Ratings threat as political uncertainty weighs on Australia post-polls
A POTENTIAL hung parliament is bad news for Australia’s economy and investment markets, economists said yestedray, with warnings that political paralysis threatens the nation’s coveted AAA credit rating.
Final results from inconclusive weekend elections won’t be known for days, if not weeks, with millions of postal and absentee votes still to be processed, which could prove crucial in a race too close to call.
It adds to the global trend of rising political uncertainty, amid concern about Donald Trump’s run for the White House and Britain’s vote to leave the European Union.
Despite this, markets were undeterred with the benchmark ASX/200 closing 35.2 points, or 0.67 percent, higher at 5281.8 while the Aussie dollar firmed to 75.04 US cents.
So far Prime Minister Malcolm Turnbull’s Liberal-National coalition has won 68 seats to the Labour opposition’s 67 while the Greens have one and independents four, according to results from the Australian Broadcasting Corporation.
That leaves 10 seats undecided with 76 needed to rule outright in the 150seat House of Representatives, raising the prospect of a second hung parliament in three years, where neither side can form a majority government.
Instead, support would be needed from often obstructionist minor lawmakers. A similar scenario is forecast for the upper house Senate, which does not bode well for getting legislation passed, potentially causing policy gridlock. Economists said this could stymie efforts to rein in debt and deficits, undermining business and consumer confidence with repercussions for the economy.
“Even if the coalition does win government it won’t have control of the Senate with the balance of power remaining with the Greens and minority parties which will act as a huge constraint on the government,” said AMP Capital chief economist Shane Oliver.
“The end result will be poor prospects for getting government spending and the budget deficit under control over the next three years and for the coalition implementing its policy to cut corporate taxes, let alone undertaking serious productivity-enhancing economic reforms.”
Australia is one of only a handful of nations to hold the top AAA credit rating from all three major agencies, having dodged recession during the global financial crisis.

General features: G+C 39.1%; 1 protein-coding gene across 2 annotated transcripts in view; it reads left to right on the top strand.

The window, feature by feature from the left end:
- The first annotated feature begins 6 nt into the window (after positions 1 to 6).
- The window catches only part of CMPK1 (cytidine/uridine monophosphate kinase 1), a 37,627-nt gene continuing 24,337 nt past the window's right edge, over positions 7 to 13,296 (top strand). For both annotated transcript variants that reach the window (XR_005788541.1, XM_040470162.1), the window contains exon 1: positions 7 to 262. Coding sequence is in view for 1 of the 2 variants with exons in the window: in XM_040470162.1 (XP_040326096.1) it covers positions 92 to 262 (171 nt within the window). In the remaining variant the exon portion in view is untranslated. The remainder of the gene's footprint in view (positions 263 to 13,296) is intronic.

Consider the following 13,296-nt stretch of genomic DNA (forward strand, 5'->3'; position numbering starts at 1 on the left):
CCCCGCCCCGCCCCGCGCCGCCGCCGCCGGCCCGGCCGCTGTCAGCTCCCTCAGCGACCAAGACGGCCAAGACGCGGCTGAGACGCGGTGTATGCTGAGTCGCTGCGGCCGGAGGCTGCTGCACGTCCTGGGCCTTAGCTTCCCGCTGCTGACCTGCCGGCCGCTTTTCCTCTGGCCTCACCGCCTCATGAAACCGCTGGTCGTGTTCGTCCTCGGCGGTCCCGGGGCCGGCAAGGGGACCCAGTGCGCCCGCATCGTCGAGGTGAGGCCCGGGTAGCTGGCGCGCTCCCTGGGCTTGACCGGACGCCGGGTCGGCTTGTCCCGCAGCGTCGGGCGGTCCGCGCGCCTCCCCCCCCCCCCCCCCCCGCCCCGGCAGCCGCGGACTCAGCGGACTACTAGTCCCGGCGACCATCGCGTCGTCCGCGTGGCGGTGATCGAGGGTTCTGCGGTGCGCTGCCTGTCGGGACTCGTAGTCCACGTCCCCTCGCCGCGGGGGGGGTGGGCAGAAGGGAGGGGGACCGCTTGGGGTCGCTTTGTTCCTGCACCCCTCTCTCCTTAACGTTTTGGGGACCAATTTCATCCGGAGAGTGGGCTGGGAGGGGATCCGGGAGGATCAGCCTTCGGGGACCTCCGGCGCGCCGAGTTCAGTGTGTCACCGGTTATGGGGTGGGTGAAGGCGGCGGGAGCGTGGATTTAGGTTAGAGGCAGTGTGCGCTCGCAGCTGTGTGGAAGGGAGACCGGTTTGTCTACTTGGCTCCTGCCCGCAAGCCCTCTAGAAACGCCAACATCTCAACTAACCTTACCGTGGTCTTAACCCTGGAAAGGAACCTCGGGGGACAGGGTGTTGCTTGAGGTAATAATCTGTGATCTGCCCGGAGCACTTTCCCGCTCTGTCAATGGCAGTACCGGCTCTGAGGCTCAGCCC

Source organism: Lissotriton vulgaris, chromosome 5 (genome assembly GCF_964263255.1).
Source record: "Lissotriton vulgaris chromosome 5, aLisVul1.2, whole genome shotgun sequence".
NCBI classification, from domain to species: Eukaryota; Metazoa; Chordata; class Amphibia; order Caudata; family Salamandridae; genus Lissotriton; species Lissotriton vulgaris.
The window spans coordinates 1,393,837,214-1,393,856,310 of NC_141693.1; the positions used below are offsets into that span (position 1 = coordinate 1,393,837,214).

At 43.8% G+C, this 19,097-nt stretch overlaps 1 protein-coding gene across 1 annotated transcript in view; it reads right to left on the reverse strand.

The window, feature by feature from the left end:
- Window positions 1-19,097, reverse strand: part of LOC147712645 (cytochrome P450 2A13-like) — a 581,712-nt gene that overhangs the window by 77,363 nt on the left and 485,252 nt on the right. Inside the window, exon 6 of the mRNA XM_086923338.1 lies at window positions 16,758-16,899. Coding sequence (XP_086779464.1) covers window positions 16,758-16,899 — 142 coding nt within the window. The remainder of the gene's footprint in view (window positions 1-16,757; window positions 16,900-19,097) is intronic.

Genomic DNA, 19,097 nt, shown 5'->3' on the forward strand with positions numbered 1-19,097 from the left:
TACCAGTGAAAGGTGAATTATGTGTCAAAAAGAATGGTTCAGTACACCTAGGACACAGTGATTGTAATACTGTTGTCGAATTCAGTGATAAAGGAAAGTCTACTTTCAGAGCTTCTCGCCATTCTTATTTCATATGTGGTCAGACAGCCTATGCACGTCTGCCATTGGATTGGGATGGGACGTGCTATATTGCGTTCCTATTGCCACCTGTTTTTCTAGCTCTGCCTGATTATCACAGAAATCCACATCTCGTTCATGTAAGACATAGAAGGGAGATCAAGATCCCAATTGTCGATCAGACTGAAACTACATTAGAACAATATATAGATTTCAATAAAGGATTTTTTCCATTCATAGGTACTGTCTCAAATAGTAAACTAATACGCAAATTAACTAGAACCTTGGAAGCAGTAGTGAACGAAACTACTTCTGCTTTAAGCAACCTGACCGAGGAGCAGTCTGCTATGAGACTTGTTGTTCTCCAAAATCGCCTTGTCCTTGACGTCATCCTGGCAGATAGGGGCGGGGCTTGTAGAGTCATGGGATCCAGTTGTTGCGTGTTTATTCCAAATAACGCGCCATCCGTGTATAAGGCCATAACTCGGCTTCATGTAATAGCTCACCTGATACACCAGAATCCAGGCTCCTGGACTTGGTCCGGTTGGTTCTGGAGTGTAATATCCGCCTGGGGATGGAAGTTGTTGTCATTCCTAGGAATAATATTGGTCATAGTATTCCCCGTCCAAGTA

Standard and Poor’s warned it could lower the rating if whoever wins office is prevented from continuing to improve budget balances.
“Irrespective of the political composition of any new government, we could lower the rating if parliamentary gridlock on the budget continues and Australia’s budgetary performance does not improve broadly as we expected a year ago,” it said.
Rival agency Fitch said it was worried “political gridlock that leads to a sustained widening of the deficit would put downward pressure on the rating”, while Moodys said budget repair was critical to its outlook.
A downgrade would mirror what happened in Britain in the days after its decision to exit the EU.
Generally, losing an AAA rating means the nation would be forced to pay higher interest on its debt.
TD Securities analyst Annette Beacher said hung parliaments had never historically been conducive to good governance and policy reform and “the risk of losing AAA/stable is not insignificant”.
“There is a significant probability that Australia experiences another three years of fiscal policy paralysis,” she said, adding that it would leave the Reserve Bank of Australia “as the only public authority with tools to manage the business cycle”.
The central bank holds its monthly board meeting today. With rates already at a historic low of 1.75pc, most economists do not expect it to intervene again just yet.
But they see a possibility of a cut to 1.5pc in August should official inflation figures continue to point to benign price pressures, a sign of a flagging economy.
Australian Prime Minister Malcolm Turnbull speaks to the party faithful at a Liberal Party election night event in Sydney on July 3.